It’s a historic moment in sports history.. Babe Ruth steps up to the plate, points at the outfield fence, then delivers.. home run. I do this at softball then strike out; the only guy who can actually do it is KETV meteorologist Kyle Gravlin (also the reigning Media Homerun Derby champ–watch the proof here).
In sports today, what would happen if an athlete called his shot? Just imagine, switching sports, what would happen if a D-1 college football player addressed reporters and said ‘we’re going to win a national championship!’
Ladies and gentlemen, #42 Jerry Murtaugh.
Photo courtesy Nebraska Athletics.
Heading into his senior year, Murtaugh was already a 2-year starting linebacker, had broken school records for total tackles and was a unanimous All-Big 8 pick in 1969. Nebraska had never won a national football championship, but Murtaugh knew something big was on the horizon.
“I remember before the season I predicted we were going to win it all, in front of reporters,” Murtaugh told me recently. “Devaney found out about three minutes later, sends Jeff Kinney over, Jeff grabs me, takes me back, says ‘Murtaugh, you can’t keep your mouth shut!’ But at the end of the year, we ended up with this.”
Murtaugh held up his hand, curled into a fist, a giant ring reflecting off his finger.
“A national championship. So the prediction did come true.”
Dan Schneiss, Coach Bob Devaney and Jerry Murtaugh, taken in 1970. Photo courtesy Nebraska Athletics
That conversation symbolizes so many things about Murtaugh and his time at Nebraska. He’s an outspoken guy to this day who recently published the book, ‘If These Walls Could Talk’. Murtaugh bluntly writes about everything from his volatile relationship with Bob Devaney, to his ‘near-jail’ experience in Mexico his junior year, to his time at Colorado’s Playboy Mansion for a college football photo shoot.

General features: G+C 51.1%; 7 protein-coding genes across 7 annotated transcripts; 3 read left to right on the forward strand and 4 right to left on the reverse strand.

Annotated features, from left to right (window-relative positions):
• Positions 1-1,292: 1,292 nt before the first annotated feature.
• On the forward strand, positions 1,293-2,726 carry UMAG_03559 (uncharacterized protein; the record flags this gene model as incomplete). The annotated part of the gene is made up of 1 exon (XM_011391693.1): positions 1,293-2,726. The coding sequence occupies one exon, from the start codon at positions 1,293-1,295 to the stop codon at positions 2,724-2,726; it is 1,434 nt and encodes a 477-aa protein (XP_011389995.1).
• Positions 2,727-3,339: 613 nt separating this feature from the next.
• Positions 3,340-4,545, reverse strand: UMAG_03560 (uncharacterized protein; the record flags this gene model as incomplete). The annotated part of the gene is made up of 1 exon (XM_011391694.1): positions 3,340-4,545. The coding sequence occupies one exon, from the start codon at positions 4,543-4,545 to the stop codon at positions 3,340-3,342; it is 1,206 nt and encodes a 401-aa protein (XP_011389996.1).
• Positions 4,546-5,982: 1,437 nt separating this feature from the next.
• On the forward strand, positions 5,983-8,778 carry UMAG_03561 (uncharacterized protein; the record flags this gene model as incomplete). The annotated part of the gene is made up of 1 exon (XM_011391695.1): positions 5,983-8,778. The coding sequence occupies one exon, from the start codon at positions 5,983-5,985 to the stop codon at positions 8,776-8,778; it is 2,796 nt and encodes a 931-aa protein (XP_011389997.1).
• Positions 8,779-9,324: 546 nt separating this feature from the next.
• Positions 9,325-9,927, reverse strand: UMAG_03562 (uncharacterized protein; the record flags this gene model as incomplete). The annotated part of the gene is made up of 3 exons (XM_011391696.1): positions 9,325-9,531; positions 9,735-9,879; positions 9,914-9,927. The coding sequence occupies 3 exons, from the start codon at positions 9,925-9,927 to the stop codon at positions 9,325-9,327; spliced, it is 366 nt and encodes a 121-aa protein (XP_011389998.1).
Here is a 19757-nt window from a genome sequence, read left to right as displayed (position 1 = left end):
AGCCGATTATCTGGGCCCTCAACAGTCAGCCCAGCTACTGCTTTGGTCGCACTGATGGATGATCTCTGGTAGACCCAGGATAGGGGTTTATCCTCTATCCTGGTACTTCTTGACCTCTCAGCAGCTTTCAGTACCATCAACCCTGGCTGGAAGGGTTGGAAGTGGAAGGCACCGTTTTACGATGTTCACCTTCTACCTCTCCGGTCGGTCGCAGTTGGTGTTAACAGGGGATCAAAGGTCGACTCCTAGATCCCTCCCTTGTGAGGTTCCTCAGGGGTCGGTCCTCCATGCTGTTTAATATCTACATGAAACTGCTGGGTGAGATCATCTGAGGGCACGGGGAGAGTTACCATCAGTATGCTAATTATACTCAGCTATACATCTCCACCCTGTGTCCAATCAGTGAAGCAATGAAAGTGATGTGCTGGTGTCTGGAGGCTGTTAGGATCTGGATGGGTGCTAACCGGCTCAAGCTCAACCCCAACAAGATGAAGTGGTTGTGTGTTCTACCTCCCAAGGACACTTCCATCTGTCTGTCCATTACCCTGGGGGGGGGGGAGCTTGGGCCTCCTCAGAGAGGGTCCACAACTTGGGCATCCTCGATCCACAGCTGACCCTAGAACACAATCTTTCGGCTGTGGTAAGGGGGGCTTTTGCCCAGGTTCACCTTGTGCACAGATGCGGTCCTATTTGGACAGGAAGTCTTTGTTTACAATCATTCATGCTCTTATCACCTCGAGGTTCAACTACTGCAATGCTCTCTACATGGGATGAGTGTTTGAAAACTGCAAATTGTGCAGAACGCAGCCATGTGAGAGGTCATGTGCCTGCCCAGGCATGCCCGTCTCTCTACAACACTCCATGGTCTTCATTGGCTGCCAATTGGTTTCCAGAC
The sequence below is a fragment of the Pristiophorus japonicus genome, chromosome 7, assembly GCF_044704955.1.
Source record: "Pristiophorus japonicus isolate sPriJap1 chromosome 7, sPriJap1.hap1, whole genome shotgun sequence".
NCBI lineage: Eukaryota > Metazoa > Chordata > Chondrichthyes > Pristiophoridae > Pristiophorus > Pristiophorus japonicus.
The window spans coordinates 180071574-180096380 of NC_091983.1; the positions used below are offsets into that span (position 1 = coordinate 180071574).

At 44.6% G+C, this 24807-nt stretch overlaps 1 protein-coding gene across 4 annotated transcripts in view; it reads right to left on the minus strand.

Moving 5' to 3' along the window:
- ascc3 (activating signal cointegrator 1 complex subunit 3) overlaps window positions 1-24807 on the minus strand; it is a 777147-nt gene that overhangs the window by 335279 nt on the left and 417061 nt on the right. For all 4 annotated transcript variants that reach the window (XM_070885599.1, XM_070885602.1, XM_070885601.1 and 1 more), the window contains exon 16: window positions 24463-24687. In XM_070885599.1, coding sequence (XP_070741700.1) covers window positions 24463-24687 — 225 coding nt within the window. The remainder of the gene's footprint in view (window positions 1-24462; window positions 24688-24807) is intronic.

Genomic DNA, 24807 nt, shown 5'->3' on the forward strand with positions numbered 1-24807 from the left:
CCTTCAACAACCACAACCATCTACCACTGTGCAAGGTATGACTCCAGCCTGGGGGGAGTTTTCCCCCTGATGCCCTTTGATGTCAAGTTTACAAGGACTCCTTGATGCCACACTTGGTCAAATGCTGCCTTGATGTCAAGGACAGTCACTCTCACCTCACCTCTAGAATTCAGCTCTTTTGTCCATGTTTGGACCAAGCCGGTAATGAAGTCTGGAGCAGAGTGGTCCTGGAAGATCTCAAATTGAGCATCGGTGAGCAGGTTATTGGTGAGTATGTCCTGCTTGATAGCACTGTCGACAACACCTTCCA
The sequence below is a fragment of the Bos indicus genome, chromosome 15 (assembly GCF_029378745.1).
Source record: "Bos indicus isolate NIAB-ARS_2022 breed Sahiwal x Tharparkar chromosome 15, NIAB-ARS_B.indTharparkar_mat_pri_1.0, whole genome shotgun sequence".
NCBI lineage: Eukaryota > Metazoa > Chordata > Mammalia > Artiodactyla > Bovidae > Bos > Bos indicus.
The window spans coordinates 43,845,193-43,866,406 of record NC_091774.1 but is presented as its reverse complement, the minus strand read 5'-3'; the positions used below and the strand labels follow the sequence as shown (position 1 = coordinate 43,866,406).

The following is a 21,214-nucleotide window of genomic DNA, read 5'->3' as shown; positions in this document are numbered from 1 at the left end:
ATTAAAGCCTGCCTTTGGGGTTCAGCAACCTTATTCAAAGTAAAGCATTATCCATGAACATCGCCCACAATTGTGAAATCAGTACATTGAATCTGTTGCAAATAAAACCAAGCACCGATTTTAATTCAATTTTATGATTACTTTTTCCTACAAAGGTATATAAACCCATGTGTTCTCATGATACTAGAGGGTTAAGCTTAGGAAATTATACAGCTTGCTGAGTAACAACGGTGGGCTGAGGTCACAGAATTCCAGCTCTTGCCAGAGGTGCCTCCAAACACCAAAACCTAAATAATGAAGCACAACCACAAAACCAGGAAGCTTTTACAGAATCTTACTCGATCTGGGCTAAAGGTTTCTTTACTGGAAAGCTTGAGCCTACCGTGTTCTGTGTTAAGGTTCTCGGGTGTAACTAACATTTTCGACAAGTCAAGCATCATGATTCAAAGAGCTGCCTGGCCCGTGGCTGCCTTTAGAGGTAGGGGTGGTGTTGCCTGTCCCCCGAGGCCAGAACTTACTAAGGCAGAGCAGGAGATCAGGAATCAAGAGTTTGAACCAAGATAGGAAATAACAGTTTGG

Adventures aside, Murtaugh is proud to say he was a Nebraska football player, part of a long history of talent and tradition.
“Being a Blackshirt, the older I get, which I’m old now!, I can’t describe the word. It’s an honor. It’s an honor to have earned a black shirt,” said Murtaugh. “I thank all of the players before me because I think the world of the Frank Solich’s, the Barry Alvarez’s, the Mike Kennedy’s. I could go on and on, great football players before us.”
Murtaugh is also proud to be an Omaha native, a triple-sport athlete for Omaha North High School in the 1960’s.
“Expectations were high from fellow Omaha kids at Nebraska. Bobby Churchich, Denny Morrison, Dicky Davis,” said Murtaugh. “They said, Hey, we have a standard here. You better keep it high. So we tried.”
So does Murtaugh still hold that bar high for today’s players? After all, it’s been 18 years since Nebraska players have earned national championship rings like Murtaugh’s.
“People have to remember, 1968 & 1968 we were 6-4 and I was part of that,” said Murtaugh. “They wanted to run Devaney out on a pole. I had threatening calls, things like that. It was nasty. These young men now, they do the best they can. It’s a game! We forget about that.”
Murtaugh DOES expect all of the Huskers to give 110%. Today, he reaches out to athletes who have done just that, given their all despite their challenges. Murtaugh is the President of the Nebraska Greats Foundation, offering financial assistance to letter-winning athletes from colleges and universities across the state facing medical expenses. Recipients include Nebraska football player Dave Humm, wheelchair-bound due to multiple sclerosis; Creighton basketball star Josh Jones, who faced multiple surgeries due to a career-ending heart condition (see more here); and Jim Unger, the first gymnast in UNL history to receive All-American honors.
Jim Unger, Nebraska gymnast 1972-1975. Photo courtesy the Nebraska Greats Foundation.
“About three years ago riding his bike, [Unger] hit a pothole, hit a tree, paralyzed neck down,” said Murtaugh. “Things like that, we come in and help with their medical expenses, what the insurance doesn’t pay or if they don’t have insurance.”
Longtime Nebraska Coach Ron Brown and Murtaugh. Photo courtesy Nebraska Athletics.
So what’s Jerry Murtaugh’s prediction this time around, as a new Coach takes the reigns and Nebraska starts a season 2-2? Murtaugh, who talks Husker Football on his weekly Legends Radio Show in Omaha, says he DOESN’T predict.
“I’m going to sit there and watch and hope for the best for these young men,” said Murtaugh. “They’re still inexperienced. It’s going to take them awhile. All I ask is give 110-percent.”
Murtaugh supports Coach Riley, Shawn Eichorst and all of the players. Most of all, just as he did in another time and another place when he called his shot before his historic senior season began, he loves Nebraska fans.
“The excitement. The loyalty. The niceness. The–EVERYTHING,” said Murtaugh. “Greatest fans in the country.”